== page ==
Charitable Gifts – Types and Acceptance


The purpose of this policy is to define the scope, standards, responsibilities, and approach for charitable gift types and charitable gift acceptance.

The College for Creative Studies encourages alumni and friends of the College to use private philanthropy to preserve and enhance educational excellence and further the College’s mission. Philanthropy is an integral part of the College’s success, aiding its educational, research, and service activities now and in generations to come. To ensure the integrity and practice of philanthropy, this policy defines the types of gifts the College may receive and the conditions under which those gifts may be received.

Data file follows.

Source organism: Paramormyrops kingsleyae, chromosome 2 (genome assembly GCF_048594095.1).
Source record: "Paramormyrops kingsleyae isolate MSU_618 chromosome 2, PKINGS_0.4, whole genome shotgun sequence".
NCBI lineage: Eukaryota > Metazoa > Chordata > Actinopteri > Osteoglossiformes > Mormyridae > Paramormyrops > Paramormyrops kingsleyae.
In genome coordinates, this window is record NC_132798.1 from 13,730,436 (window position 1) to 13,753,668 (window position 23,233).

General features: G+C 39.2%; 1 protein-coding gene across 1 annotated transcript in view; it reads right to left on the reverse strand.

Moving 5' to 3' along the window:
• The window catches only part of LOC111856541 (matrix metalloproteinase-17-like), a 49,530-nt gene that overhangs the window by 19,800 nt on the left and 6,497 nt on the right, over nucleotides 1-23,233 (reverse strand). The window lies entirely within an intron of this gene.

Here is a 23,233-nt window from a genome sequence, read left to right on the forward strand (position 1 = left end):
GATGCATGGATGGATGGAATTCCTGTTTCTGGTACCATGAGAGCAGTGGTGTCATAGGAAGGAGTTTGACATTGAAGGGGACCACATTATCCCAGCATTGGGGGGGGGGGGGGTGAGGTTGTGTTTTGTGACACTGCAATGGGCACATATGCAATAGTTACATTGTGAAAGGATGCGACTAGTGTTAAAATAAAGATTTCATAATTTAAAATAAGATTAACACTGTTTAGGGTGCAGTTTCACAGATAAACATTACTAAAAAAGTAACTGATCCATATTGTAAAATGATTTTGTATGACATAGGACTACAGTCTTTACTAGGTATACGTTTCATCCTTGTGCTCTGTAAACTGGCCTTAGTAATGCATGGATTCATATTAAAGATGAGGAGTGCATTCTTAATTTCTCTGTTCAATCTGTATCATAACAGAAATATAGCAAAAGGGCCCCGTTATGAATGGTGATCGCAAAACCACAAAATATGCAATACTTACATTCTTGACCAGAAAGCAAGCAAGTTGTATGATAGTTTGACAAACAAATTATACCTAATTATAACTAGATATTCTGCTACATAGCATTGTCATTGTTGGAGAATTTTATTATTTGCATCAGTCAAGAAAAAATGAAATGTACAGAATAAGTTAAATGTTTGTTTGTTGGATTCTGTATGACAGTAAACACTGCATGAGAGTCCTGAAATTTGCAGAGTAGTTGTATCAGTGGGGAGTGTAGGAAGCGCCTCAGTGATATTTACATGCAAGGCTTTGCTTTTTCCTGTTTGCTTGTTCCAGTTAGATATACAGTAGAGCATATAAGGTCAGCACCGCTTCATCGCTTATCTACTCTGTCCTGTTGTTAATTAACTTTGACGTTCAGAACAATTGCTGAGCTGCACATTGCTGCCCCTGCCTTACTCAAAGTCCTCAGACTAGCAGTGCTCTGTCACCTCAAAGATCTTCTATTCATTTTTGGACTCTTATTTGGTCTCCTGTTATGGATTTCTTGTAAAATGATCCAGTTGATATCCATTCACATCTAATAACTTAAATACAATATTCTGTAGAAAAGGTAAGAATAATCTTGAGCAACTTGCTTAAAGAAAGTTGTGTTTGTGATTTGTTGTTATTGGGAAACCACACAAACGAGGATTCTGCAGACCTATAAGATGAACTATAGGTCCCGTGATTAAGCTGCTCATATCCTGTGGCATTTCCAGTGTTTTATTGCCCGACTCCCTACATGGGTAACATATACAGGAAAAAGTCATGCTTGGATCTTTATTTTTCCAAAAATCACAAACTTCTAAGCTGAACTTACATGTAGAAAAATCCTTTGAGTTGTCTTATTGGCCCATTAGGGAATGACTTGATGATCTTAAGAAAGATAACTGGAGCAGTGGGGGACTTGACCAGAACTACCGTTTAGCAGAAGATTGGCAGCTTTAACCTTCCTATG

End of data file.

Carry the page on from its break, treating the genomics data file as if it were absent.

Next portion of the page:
This policy outlines the standards and procedures for approval, acceptance, and maintenance of charitable gifts, in accordance with general College for Creative Studies policies, related policies of Institutional Advancement, and in general keeping with guidelines of the Council for Advancement and Support of Education (CASE).

This policy is complementary to other charitable gift policies beyond the scope of this particular policy.


This policy applies to all units, departments, faculty, staff, and other interests using the name of the College for Creative Studies and participating in philanthropy on the College’s behalf.

This policy defines the types of charitable gifts the College may accept, conditions relating to gifts, authorization to solicit and accept gifts, and donor relations standards.

Many charitable gifts, especially structured gifts, include an actual or potential liability for the organization. This policy describes the benefits and possible risks related to charitable gifts.